Regrowing forests can sequester CO2 and offset the loss carbon to land-use change
Through practices such as forest clearance and cropland cultivation,
humans have altered 42-68% of the Earth’s surface and added over a
hundred billion tones of carbon dioxide (CO2) to the atmosphere. Elena
Shevliakova and collegues of Cooperative Institute for Climate Studies
(CICS) at Princeton University and at NOAA used a new land model LM3V to
provide the global estimate of how much of the CO2 emitted
from land has been offset by forest regrowth. They used four different
scenarios, and found that even extensive human interference caused the
net loss of only 1.1-1.3 billion tones of carbon per year in the 1990s –
about half of previous estimates. One factor that may explain this is
the 0.35-0.6 billion tones of carbon per year absorbed by plants growing
back after disturbance, mostly in tropical forests.
The new land model LM3V is developed in collaboration with the
scientists from Geophysical Fluid Dynamics Laboratory (GFDL) and is a
component of the GFDL Earth System Models (ESMs). ESMs will be used in
the next, 5th assessment of Intergovernmental Panel on Climate Change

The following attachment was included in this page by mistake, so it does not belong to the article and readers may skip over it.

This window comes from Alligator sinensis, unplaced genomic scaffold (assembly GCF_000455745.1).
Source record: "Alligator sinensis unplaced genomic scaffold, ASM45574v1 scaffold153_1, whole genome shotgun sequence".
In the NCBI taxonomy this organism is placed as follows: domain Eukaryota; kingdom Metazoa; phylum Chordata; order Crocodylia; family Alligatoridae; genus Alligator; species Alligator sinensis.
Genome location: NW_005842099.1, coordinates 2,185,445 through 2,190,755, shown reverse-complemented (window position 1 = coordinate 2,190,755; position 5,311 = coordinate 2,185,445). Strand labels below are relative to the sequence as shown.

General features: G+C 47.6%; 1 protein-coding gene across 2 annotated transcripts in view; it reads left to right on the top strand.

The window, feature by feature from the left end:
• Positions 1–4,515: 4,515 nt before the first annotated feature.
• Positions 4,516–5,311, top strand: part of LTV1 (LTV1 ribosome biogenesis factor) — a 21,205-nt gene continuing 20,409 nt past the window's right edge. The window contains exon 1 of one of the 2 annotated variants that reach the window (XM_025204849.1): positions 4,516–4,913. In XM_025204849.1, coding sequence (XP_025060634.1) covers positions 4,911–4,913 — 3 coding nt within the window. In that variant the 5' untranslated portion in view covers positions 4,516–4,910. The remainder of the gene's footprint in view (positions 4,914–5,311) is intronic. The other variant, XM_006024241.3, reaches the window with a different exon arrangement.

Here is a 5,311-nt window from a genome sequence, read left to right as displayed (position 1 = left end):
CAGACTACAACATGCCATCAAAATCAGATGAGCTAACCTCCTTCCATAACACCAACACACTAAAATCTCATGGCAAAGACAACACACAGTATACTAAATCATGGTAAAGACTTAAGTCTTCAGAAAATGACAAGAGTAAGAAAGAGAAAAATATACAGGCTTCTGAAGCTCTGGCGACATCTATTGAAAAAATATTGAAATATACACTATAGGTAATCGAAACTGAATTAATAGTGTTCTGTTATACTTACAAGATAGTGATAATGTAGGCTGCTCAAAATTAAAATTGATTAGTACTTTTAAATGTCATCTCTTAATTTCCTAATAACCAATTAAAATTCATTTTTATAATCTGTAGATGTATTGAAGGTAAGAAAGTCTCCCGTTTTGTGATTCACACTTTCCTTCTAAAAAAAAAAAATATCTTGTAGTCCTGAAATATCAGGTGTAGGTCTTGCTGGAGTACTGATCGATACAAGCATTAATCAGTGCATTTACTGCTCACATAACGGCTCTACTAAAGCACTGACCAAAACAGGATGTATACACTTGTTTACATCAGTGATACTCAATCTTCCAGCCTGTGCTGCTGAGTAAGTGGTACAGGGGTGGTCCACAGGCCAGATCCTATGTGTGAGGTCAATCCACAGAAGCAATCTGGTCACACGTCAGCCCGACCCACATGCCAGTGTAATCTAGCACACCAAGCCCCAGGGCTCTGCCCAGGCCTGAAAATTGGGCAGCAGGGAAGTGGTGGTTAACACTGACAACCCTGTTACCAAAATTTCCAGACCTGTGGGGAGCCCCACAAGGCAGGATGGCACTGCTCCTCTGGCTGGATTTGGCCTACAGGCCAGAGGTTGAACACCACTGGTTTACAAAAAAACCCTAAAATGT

(IPCC) to explore interactions between carbon cycle, climate change, and
land cover changes. LM3V is specifically designed to address the
consequences of human activities including cropland and pasture
dynamics, shifting cultivation, logging, fire, and resulting patterns of
The smaller magnitude of the land-use source relative to previous
estimates implies a smaller magnitude of the “missing sink”, that
scientists have been seeking to help them balance the global carbon
budget. LM3V provides GFDL ESMS with modeling capabilities to explore
the consequences of land-use/land-management changes and its
implications for climate in the past and under future scenarios.
Shevliakova, Elena, S W Pacala, S Malyshev, P C D Milly, and Lori T Sentman, et al., June 2009: Carbon cycling under 300 years of land use change: Importance of the secondary vegetation sink. Global Biogeochemical Cycles, 23, GB2022, doi:10.1029/2007GB003176.
Click here to access the manuscript that is in press.